{Ed. Either that or you'll have rendered your ottoman unconscious so that you can complete your kidnapping, have enough time to return to your hideout, where you can then call the owners and demand a large ransom for its return. }

Choking:-A piece of food lodged in the throat may sometimes be pushed down the with finger, or removed with a hair-pin quickly straightened and hooked at the end, or by two or three vigorous blows on the back between the shoulders.

{Ed. These people don't truck with Heimlich, do they?}

To Prevent Mold on the Top of Glasses of Jelly, lay a lump of parrafine over the top of the hot jelly, letting it melt and spread over it. No brandy paper and no other covering is necessary. If preferred the paraffine can be melted and poured over after the jelly is cold.

To Preserve Ribbons and Silks:-Ribbons and silks should be put away for preservation in brown paper; the chloride of lime in white paper discolors them. A white satin dress should be pinned up in blue paper with brown paper outside sewn together at the edges.

To Preserve Bouquets:-Put a little saltpeter in the water you use for your bouquets and the flowers will live for a fortnight.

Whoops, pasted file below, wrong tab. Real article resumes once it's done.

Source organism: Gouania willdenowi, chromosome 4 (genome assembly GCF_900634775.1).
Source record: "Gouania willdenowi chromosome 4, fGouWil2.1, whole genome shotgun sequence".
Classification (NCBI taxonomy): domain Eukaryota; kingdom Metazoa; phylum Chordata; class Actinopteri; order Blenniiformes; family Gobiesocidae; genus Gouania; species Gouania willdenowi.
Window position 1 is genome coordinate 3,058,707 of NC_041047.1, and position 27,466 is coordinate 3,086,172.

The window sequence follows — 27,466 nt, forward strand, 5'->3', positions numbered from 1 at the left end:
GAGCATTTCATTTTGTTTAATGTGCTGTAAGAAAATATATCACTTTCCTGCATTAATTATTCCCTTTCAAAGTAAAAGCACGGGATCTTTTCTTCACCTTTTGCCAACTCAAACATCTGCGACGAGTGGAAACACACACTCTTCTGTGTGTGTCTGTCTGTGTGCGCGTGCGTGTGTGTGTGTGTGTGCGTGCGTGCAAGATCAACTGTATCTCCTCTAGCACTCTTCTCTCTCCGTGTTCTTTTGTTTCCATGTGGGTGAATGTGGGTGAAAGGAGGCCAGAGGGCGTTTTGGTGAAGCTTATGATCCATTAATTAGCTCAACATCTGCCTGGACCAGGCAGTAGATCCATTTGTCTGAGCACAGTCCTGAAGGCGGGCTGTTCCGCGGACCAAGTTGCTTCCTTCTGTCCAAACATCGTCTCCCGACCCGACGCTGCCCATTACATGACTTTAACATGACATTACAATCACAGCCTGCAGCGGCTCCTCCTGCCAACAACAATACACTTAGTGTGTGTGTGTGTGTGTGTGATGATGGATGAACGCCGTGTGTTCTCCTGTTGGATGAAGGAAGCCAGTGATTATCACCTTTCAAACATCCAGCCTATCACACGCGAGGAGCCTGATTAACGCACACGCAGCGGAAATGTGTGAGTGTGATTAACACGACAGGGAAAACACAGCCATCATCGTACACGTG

To Destroy Cockroaches:-Hellebore sprinkled on the floor at night. They eat it and are poisoned.

To Remove Iron Rust:-Lemon juice and salt will remove ordinary iron rust. If the hands are stained there is nothing that will remove the stains as well as lemon. Cut a lemon in halves and apply the cut surface as if it were soap.

To Keep Bar Soap:-Cut it into pieces and put it into a dry place; it is more economical to use it after it has become hard, as it does not waste so readily.

To Brighten Carpets:-Carpets after the dust has been beaten out may be brightened by scattering upon them corn meal mixed with salt and then sweeping it off. Mix salt and meal in equal proportions. Carpets should be thoroughly beaten on the wrong side first and then on the right side, after which spots may be removed by the use of ox-gall or ammonia and water.

Silver Tea and Coffeepot:-When putting away those not in use every day lay a little stick across the top under the cover. This will allow fresh air to get in and prevent the mustiness of the contents familiar to hotel and boarding-house sufferers.

To Prevent Creaking of Bedsteads:-If a bedstead creaks at each movement of the sleeper, remove the slats, and wrap the ends of each in old newspapers.

To Clean Unvarnished Black Walnut:-Milk, sour or sweet, well rubbed in with an old flannel will make black walnut look like new.

{Ed. I guess there's a reason life might have been better before refridgeration and this is it.}

To Prevent Cracking of Bottles and Fruit Jars:-If a bottle or fruit jar that has been more than once used is placed on a towle thoroughly soaked in hot water, there is little danger of its being cracked by introduction of a hot liquid.

Posted by Kathy at January 5, 2006 01:22 AM | TrackBack

Okay, I found the brick dust, but for the life of me, I can't remember where I laid that saltpeter and ox-gall?

And the practice of chloroforming the faded fabric of ones sofa does explain those "fainting couches", now doesn't it?

Posted by: Bob at January 5, 2006 04:42 PM